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The Daily Wildcat

The Daily Wildcat

 

    Police Beat: Dec. 1

    Under 21? get in for $10

    Two University of Arizona Police Department officers were patrolling the area near Sixth Street and Campbell Avenue on Nov. 24, when they saw a person on the ground. As they pulled the patrol car up to the person, they saw that a woman had her pants down and was squatting against a wall. When she saw the policemen, she quickly pulled up her pants and began to stagger toward them. The woman swayed and then sat on the curb. One of the officers asked her if she had anything to drink, to which she replied, “”Yes, way too much.”” The woman explained that she was drinking at Championship Dining, also known as “”Champs,”” and that she was 20 years old. The woman was arrested for minor in possession.

    While the officers had been speaking with the woman, a man arrived and gave her a hug. The man identified himself and told officers he was 20 years old. The man informed the officers that the bar Champs had let him in, knowing that he was under 21, for $10. He told the officers that he would point out the person who took his money and let him into the bar. The man was also slurring his speech, had watery red eyes and a strong smell of intoxicants coming from his breath.

    The two officers tried to have the man get into their patrol car so that they could show up at the bar to identify the person who let him in. The man changed his mind and decided that he didn’t want to anymore. The man was advised of his Miranda Rights. He agreed to answer questions and told the officers he drank a couple shots at his house, then went to the bar and had two Jack and Cokes there. Afterward, he jumped the fence to the outdoor portion of the bar, but was kicked out for doing so. Then he and two other friends waited in line to get into the bar and the person at the door told them he would let them in and bypass the line for $10 each. The man handed this person his I.D., which he quickly looked at before letting the group inside for $30. He was then cited and released.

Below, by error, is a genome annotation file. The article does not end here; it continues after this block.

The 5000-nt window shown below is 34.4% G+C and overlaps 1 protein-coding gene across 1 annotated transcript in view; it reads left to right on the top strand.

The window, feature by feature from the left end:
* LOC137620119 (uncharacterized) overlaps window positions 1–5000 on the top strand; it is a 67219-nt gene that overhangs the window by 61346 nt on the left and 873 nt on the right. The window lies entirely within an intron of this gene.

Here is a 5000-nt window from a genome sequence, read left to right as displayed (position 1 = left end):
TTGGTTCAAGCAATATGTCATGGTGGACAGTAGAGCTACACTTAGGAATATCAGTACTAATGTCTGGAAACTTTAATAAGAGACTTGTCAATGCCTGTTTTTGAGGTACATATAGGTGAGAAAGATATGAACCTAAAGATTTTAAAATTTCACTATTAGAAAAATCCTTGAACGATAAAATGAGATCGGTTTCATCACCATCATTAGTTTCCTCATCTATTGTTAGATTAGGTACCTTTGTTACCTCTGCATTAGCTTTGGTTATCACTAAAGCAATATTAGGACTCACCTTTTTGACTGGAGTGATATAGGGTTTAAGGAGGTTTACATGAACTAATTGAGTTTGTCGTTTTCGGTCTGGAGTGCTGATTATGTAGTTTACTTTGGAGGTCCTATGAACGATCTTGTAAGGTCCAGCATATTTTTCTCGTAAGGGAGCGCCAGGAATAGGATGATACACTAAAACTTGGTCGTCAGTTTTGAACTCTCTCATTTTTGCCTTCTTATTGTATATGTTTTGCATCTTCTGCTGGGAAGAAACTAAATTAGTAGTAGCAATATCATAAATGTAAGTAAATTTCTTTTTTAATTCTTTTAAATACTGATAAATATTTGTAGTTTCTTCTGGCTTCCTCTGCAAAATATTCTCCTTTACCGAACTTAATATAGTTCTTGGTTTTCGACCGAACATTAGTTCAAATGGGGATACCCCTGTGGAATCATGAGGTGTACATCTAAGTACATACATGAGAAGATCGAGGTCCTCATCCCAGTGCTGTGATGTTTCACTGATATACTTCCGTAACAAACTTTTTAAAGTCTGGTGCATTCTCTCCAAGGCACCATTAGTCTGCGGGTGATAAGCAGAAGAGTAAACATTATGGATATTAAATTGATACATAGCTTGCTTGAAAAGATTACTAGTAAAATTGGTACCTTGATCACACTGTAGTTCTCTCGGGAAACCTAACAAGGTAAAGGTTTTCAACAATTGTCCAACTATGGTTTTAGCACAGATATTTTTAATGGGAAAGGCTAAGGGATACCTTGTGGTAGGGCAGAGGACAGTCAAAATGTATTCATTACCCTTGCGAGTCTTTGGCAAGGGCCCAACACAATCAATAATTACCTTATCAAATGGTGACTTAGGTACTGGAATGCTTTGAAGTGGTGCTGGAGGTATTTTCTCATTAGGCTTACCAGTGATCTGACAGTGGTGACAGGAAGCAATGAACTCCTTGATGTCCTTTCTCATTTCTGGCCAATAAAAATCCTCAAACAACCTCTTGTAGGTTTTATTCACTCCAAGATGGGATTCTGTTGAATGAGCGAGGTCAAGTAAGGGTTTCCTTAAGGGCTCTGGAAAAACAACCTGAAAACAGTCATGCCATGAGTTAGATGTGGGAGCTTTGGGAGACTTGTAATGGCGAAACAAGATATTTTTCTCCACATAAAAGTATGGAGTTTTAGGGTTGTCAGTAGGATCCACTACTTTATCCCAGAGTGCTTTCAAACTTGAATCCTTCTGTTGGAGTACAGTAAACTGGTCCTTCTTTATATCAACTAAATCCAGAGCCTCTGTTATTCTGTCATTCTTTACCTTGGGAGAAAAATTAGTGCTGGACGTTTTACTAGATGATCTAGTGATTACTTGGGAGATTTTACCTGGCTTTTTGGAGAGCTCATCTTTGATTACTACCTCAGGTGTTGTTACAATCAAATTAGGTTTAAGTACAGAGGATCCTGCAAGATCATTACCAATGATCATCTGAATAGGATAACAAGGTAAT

Skate and get cited

    A skateboard that belonged to a non-UA affiliated man was confiscated from the Manuel T. Pacheco Integrated Learning Center on Nov. 24. The man had previously been warned against skateboarding on the campus by UAPD.

    At about 11:15 a.m., on Nov 24, an officer went to the ILC after receiving information that two people had been doing skateboard tricks there. Another officer, who had stopped them, had them verbally identify themselves. A records check returned with results that showed one of the men had previously been warned not to perform skateboard tricks on UA property. The most recent warning had been in September, when he had been told the consequences if he was found skateboarding on UA property again. The man said he remembered the encounter, but did not remember when it took place.

    At 11:27, one of the officers confiscated the man’s skateboard and issued him a parking and transportation citation. The officer warned the two men that they could possibly face trespassing charges and impoundment of their skateboards if they were found skateboarding on campus again. Both of them stated that they understood and left without incident.

    Bookstore theft